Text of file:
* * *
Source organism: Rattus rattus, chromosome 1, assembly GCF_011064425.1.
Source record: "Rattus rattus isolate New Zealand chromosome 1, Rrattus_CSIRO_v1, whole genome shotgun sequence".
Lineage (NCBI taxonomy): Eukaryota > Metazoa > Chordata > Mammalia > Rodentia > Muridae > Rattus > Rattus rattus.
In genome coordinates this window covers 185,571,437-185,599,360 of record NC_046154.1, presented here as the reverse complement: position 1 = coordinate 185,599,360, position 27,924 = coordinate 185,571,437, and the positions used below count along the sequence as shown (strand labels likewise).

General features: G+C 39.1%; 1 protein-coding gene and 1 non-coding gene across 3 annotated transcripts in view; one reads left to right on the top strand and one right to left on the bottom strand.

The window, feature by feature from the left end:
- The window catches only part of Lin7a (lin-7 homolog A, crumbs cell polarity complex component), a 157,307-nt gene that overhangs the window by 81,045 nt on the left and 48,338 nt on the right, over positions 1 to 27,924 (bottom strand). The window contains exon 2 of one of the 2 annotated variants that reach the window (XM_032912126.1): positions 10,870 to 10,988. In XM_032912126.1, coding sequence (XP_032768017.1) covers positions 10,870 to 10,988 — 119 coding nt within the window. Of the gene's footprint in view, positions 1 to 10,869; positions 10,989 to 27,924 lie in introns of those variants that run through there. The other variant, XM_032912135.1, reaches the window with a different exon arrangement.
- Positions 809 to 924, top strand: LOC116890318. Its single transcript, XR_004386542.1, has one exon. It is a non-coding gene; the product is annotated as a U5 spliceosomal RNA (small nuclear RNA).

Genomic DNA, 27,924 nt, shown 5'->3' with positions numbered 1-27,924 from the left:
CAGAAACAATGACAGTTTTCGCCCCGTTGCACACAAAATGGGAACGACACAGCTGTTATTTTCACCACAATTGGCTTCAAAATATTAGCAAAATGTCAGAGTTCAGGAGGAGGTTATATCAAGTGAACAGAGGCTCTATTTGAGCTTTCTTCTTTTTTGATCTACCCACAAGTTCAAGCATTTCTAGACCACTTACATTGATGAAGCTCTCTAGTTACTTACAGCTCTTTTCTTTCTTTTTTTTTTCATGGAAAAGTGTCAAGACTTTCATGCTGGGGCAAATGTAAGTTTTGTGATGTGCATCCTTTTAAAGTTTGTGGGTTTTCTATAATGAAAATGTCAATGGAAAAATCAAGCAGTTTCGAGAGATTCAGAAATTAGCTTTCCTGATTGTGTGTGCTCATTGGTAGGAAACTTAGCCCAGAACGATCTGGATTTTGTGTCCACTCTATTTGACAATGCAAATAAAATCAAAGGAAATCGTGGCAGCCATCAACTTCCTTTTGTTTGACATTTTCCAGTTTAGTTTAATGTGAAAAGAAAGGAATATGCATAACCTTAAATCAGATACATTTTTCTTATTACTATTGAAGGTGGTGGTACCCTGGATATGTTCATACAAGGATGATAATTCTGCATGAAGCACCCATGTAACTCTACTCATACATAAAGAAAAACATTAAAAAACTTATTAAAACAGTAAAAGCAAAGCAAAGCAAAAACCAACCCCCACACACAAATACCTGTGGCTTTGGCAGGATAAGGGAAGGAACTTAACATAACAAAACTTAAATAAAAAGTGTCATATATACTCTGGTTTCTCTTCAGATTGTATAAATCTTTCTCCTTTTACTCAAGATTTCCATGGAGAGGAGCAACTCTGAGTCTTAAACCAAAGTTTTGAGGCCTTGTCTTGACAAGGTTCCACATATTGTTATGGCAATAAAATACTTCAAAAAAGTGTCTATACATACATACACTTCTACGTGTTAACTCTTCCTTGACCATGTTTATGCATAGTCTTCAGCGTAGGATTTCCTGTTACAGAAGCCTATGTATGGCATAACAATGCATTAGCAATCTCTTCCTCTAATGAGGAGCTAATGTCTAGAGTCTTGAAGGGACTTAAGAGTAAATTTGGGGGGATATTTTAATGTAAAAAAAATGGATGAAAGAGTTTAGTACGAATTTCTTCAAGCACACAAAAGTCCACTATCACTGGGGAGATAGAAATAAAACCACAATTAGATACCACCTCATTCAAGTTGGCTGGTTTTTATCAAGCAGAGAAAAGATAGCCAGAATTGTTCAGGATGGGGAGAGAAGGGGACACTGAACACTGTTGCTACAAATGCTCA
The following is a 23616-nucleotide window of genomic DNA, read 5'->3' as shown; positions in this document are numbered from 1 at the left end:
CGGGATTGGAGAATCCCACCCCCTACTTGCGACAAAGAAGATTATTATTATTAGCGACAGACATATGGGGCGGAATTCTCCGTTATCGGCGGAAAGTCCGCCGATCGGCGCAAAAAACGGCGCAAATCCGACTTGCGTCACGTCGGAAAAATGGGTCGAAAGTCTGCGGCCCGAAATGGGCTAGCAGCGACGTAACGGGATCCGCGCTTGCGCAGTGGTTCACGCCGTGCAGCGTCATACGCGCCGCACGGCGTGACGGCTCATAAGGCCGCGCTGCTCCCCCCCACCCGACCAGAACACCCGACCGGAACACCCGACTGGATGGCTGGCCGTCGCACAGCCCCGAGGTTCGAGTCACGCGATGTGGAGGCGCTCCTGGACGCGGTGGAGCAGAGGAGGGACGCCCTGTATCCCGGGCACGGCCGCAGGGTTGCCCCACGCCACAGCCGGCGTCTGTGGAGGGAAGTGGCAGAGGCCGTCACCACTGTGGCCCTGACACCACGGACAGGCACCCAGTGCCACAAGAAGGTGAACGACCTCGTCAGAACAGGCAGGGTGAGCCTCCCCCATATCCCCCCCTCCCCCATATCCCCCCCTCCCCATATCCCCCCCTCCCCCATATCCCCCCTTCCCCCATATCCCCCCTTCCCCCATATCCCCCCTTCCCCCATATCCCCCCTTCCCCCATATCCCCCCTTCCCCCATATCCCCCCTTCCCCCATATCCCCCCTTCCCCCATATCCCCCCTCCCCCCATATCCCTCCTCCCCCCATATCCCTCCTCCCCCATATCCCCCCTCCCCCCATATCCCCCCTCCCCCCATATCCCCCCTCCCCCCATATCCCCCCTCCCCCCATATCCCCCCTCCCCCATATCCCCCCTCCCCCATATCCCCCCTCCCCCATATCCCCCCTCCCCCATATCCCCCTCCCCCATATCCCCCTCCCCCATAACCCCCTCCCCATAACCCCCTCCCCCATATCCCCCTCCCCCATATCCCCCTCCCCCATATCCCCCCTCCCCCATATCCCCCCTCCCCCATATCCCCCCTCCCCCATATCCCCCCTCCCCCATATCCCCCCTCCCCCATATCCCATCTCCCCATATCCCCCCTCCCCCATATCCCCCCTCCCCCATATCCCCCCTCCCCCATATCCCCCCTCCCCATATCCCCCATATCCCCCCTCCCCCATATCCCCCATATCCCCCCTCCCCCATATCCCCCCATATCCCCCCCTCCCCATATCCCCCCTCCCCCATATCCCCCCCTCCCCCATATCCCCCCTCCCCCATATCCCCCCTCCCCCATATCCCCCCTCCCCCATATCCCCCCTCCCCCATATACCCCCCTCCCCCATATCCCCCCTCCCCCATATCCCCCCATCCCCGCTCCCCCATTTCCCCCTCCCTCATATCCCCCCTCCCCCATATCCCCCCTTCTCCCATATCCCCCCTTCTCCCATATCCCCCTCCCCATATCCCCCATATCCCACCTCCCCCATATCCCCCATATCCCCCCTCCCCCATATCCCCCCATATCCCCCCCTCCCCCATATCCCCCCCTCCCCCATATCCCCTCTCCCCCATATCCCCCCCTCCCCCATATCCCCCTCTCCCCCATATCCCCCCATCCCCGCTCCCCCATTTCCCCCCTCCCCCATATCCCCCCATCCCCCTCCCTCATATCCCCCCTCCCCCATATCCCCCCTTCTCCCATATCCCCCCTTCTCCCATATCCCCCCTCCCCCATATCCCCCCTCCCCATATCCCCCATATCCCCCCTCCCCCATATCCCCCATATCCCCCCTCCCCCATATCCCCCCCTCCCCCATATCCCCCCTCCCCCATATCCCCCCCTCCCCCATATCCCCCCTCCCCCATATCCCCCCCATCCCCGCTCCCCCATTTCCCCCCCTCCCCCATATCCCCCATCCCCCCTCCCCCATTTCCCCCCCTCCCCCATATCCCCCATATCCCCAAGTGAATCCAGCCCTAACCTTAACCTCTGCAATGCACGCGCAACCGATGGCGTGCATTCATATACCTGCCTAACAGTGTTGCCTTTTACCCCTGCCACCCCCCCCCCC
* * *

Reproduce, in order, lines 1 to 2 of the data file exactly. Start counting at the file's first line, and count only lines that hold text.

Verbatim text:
Source organism: Rattus rattus, chromosome 1, assembly GCF_011064425.1.
Source record: "Rattus rattus isolate New Zealand chromosome 1, Rrattus_CSIRO_v1, whole genome shotgun sequence".